UBC Theses and Dissertations
Intelligent model predictive control of flexible link robotic manipulators Fan, Tao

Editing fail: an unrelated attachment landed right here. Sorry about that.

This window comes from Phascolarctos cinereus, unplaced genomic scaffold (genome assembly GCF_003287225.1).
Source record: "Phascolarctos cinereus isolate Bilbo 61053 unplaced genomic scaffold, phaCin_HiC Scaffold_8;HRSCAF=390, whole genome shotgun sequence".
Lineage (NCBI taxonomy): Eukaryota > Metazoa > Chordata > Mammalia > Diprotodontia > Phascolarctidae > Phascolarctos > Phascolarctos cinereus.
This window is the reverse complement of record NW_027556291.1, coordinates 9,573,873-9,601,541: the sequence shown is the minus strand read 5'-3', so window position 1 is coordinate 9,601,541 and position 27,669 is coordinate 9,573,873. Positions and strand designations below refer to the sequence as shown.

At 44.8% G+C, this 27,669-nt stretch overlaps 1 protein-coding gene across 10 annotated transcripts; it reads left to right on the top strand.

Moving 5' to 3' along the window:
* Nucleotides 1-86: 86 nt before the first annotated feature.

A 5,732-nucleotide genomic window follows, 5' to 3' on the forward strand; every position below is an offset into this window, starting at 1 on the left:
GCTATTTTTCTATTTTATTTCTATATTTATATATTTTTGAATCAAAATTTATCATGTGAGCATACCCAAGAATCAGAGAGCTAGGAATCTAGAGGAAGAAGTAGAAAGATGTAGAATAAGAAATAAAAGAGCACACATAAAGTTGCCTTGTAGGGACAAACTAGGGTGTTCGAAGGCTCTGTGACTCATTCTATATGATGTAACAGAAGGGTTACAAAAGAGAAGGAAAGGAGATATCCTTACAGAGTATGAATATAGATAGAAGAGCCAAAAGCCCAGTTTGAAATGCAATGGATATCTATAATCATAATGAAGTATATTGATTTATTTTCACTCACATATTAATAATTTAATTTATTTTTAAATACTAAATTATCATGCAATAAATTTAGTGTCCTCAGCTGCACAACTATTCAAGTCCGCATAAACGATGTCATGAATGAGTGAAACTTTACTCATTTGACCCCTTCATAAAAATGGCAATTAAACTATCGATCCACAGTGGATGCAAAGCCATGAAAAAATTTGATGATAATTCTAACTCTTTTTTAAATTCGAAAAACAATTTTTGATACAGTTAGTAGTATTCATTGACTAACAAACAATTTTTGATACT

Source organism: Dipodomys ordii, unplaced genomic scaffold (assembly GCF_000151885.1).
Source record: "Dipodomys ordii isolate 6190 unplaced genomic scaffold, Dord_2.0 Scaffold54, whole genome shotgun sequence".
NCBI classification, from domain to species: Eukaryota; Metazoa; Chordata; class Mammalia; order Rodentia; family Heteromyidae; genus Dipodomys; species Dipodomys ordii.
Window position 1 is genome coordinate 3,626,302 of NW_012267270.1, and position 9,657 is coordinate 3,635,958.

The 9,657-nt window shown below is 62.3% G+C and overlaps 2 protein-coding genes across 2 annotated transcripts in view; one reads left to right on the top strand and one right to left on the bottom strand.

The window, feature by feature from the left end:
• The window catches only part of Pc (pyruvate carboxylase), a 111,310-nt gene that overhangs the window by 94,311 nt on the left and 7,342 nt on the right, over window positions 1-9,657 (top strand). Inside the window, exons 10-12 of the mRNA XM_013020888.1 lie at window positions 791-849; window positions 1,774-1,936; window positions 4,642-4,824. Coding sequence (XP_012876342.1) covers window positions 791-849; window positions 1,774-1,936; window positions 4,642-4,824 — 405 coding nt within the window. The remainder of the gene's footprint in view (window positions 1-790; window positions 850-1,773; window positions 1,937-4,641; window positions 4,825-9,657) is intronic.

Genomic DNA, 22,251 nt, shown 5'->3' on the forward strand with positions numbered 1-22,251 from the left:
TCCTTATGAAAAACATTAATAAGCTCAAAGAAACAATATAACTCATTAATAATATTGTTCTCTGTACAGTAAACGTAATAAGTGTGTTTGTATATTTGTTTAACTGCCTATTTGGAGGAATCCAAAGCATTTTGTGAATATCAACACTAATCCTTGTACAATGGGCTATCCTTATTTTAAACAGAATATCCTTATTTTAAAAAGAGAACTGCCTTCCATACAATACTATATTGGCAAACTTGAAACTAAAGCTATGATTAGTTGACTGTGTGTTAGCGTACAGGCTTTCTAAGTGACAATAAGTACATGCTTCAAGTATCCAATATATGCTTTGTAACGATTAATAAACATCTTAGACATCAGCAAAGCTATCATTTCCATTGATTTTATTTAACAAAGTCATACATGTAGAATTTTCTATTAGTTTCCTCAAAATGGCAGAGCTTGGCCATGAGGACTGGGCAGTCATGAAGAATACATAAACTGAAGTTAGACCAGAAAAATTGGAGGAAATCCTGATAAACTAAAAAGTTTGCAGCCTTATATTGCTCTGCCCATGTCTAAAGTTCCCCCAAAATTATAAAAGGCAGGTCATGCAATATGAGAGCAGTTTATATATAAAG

This thesis develops and evaluates an intelligent model predictive control (IMPC) strategy for motion control of a flexible link robotic manipulator through analysis, computer simulation, and physical experimentation. The developed IMPC is based on a two-level hierarchical control architecture. This control structure is used to combine the advantages of the conventional model predictive control (MPC) with those of knowledge-based soft control techniques. The upper level of the structure is a fuzzy-rule based intelligent decision-making system. The lower level consists of two modules: a real-time system identification module (which adjusts the model parameters and accommodates payload changes of the manipulator), and a model predictive control (MPC) module (which develops control inputs based on the linear model generated by the system identification module). The upper-level intelligent fuzzy rule-based tuner interacts with the lower level modules. Based on the desired system performance, the state feedback signals, and the knowledge base, the upper-level fuzzy tuner automatically adjusts the tuning parameters of the MPC controller. It is also able to adjust the model structure of the system-identification module, if necessary, to accommodate large model errors, and will increase the robustness of the controller. An explicit, complete, and accurate nonlinear dynamic model of the system is developed using the assumed mode method. More realistic boundary conditions, which represent the balance of moments and shear forces separately, at the ends of each link, are used for the dynamic model development of the system. A computationally efficient multi-stage MPC algorithm with guaranteed stability is developed as well. This algorithm is used by the MPC module to enable real-time implementation of the overall scheme. A fuzzy knowledge base for tuning the MPC controller is developed based on analysis, computer simulations and experimental testing of the prototype flexible-link manipulator system (FLMS). A fuzzy tuner is designed based on this fuzzy knowledge base. The performance of the developed IMPC scheme is evaluated using computer simulations and experiments of the prototype FLMS. The results show that IMPC can more effectively control the motion of a flexible link robot manipulator when compared with conventional MPC.
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